Food Law Experts Say that Cargill Bets on Mycoprotein

Cargill Bets on Mycoprotein With Investment in ENOUGH and Signs Offtake Agreement.

Cargill has invested an undisclosed sum into Glasgow-based alt protein startup ENOUGH as a “top up” to its recent series C round and signed commercial offtake agreements to use and market ENOUGH’s ‘ABUNDA’ mycoprotein.

The investment is “on top of the [$43.6 million series C] funds raised last year” and will give Cargill “a minority single digit holding in the company,” said ENOUGH CEO Jim Laird.

Co-located with a Cargill starch facility that supplies it with fermentable sugars as a feedstock, the ENOUGH facility in Sas van Gent in The Netherlands harvests its fungal biomass (mycoprotein) and removes most of the water via centrifuge. It then supplies that sugary wastewater to Cargill’s bioethanol facility next door in a zero-waste process.

As part of their expanded strategic partnership, Cargill will co-create foods containing ABUNDA mycoprotein by leveraging its formulations and applications capabilities and portfolio of plant-based proteins, texturizers and fats, said ENOUGH, which is partnering with Cargill in the EU-funded PLENITUDE consortium.

“Mycoprotein is an emerging ingredient with a disruptive role to play due to its many benefits including a meat-like texture, protein profile, scalability and sustainability.” said Belgin Kose, managing director, Cargill Meat and Dairy Alternatives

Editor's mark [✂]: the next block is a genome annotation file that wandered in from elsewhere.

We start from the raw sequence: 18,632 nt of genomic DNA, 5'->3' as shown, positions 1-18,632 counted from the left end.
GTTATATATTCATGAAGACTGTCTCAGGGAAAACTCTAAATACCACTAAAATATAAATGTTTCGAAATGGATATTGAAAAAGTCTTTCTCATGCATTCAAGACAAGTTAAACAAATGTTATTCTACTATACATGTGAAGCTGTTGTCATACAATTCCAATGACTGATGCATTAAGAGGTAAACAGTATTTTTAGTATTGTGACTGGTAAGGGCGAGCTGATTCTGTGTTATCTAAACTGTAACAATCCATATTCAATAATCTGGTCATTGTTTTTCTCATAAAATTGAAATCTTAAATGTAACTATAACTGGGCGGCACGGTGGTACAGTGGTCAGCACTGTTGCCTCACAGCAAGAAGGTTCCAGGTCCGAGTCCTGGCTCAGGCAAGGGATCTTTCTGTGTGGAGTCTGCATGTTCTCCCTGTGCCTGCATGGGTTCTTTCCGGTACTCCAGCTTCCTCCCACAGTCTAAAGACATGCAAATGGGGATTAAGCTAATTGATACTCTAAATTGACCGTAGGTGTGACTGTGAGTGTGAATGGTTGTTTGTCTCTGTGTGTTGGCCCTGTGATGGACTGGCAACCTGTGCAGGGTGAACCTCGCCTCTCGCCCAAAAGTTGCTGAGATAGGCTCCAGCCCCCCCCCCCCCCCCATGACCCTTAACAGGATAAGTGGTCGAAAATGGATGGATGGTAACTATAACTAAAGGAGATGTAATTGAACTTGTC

Founded in 2015 as 3FBio, ENOUGH makes ABUNDA from the same fungi strain as Quorn (Fusarium venenatum) via biomass fermentation.

It began production at Sas van Gent last summer and is currently working to double production capacity from 10,000 to 20,000 tons a year.

Customers include Unilever, which is testing ABUNDA in its Vegetarian Butcher range; Dutch poultry processor Plukon Food Group; and manufacturers supplying UK retailer Marks & Spencer.

The whole food ingredient emerging from the fermentation tank can be combined with fat, flavors and a binder such as potato protein to make a wide range of products from ‘whole muscle’ type alt chicken to pork substitutes, he said.

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